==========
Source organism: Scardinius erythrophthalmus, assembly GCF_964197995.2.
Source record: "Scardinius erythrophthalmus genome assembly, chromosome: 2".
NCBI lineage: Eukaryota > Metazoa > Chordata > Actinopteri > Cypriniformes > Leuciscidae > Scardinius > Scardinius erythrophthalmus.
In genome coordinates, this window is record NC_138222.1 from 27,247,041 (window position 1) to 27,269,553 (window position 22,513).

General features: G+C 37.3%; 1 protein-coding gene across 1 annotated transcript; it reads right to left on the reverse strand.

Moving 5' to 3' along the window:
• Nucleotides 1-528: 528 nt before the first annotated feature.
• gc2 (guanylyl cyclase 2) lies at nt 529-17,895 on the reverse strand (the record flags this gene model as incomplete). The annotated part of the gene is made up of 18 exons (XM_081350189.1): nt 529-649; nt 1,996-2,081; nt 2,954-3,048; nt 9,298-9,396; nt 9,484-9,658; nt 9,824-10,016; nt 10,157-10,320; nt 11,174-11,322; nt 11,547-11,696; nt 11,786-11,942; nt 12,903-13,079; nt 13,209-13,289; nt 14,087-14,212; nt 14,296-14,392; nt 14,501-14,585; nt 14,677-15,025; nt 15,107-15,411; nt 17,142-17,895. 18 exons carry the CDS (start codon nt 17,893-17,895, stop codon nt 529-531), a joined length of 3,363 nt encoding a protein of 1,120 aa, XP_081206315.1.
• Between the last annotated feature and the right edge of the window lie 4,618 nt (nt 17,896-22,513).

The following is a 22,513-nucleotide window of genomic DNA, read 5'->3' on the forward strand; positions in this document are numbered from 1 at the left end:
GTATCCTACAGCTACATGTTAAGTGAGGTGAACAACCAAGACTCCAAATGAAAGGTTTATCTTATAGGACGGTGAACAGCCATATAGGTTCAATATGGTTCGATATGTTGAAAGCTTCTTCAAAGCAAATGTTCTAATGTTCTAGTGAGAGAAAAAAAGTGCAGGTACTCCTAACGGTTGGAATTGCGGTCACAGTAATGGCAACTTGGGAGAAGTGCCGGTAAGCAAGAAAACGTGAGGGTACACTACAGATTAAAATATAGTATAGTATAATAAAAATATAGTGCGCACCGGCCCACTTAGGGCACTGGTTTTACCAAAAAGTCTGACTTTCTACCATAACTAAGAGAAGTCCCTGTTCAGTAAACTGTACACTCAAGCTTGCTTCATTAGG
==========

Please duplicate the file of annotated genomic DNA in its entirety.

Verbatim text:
Source organism: Scardinius erythrophthalmus, assembly GCF_964197995.2.
Source record: "Scardinius erythrophthalmus genome assembly, chromosome: 2".
NCBI lineage: Eukaryota > Metazoa > Chordata > Actinopteri > Cypriniformes > Leuciscidae > Scardinius > Scardinius erythrophthalmus.
In genome coordinates, this window is record NC_138222.1 from 27,247,041 (window position 1) to 27,269,553 (window position 22,513).

General features: G+C 37.3%; 1 protein-coding gene across 1 annotated transcript; it reads right to left on the reverse strand.

Moving 5' to 3' along the window:
• Nucleotides 1-528: 528 nt before the first annotated feature.
• gc2 (guanylyl cyclase 2) lies at nt 529-17,895 on the reverse strand (the record flags this gene model as incomplete). The annotated part of the gene is made up of 18 exons (XM_081350189.1): nt 529-649; nt 1,996-2,081; nt 2,954-3,048; nt 9,298-9,396; nt 9,484-9,658; nt 9,824-10,016; nt 10,157-10,320; nt 11,174-11,322; nt 11,547-11,696; nt 11,786-11,942; nt 12,903-13,079; nt 13,209-13,289; nt 14,087-14,212; nt 14,296-14,392; nt 14,501-14,585; nt 14,677-15,025; nt 15,107-15,411; nt 17,142-17,895. 18 exons carry the CDS (start codon nt 17,893-17,895, stop codon nt 529-531), a joined length of 3,363 nt encoding a protein of 1,120 aa, XP_081206315.1.
• Between the last annotated feature and the right edge of the window lie 4,618 nt (nt 17,896-22,513).

The following is a 22,513-nucleotide window of genomic DNA, read 5'->3' on the forward strand; positions in this document are numbered from 1 at the left end:
GTATCCTACAGCTACATGTTAAGTGAGGTGAACAACCAAGACTCCAAATGAAAGGTTTATCTTATAGGACGGTGAACAGCCATATAGGTTCAATATGGTTCGATATGTTGAAAGCTTCTTCAAAGCAAATGTTCTAATGTTCTAGTGAGAGAAAAAAAGTGCAGGTACTCCTAACGGTTGGAATTGCGGTCACAGTAATGGCAACTTGGGAGAAGTGCCGGTAAGCAAGAAAACGTGAGGGTACACTACAGATTAAAATATAGTATAGTATAATAAAAATATAGTGCGCACCGGCCCACTTAGGGCACTGGTTTTACCAAAAAGTCTGACTTTCTACCATAACTAAGAGAAGTCCCTGTTCAGTAAACTGTACACTCAAGCTTGCTTCATTAGG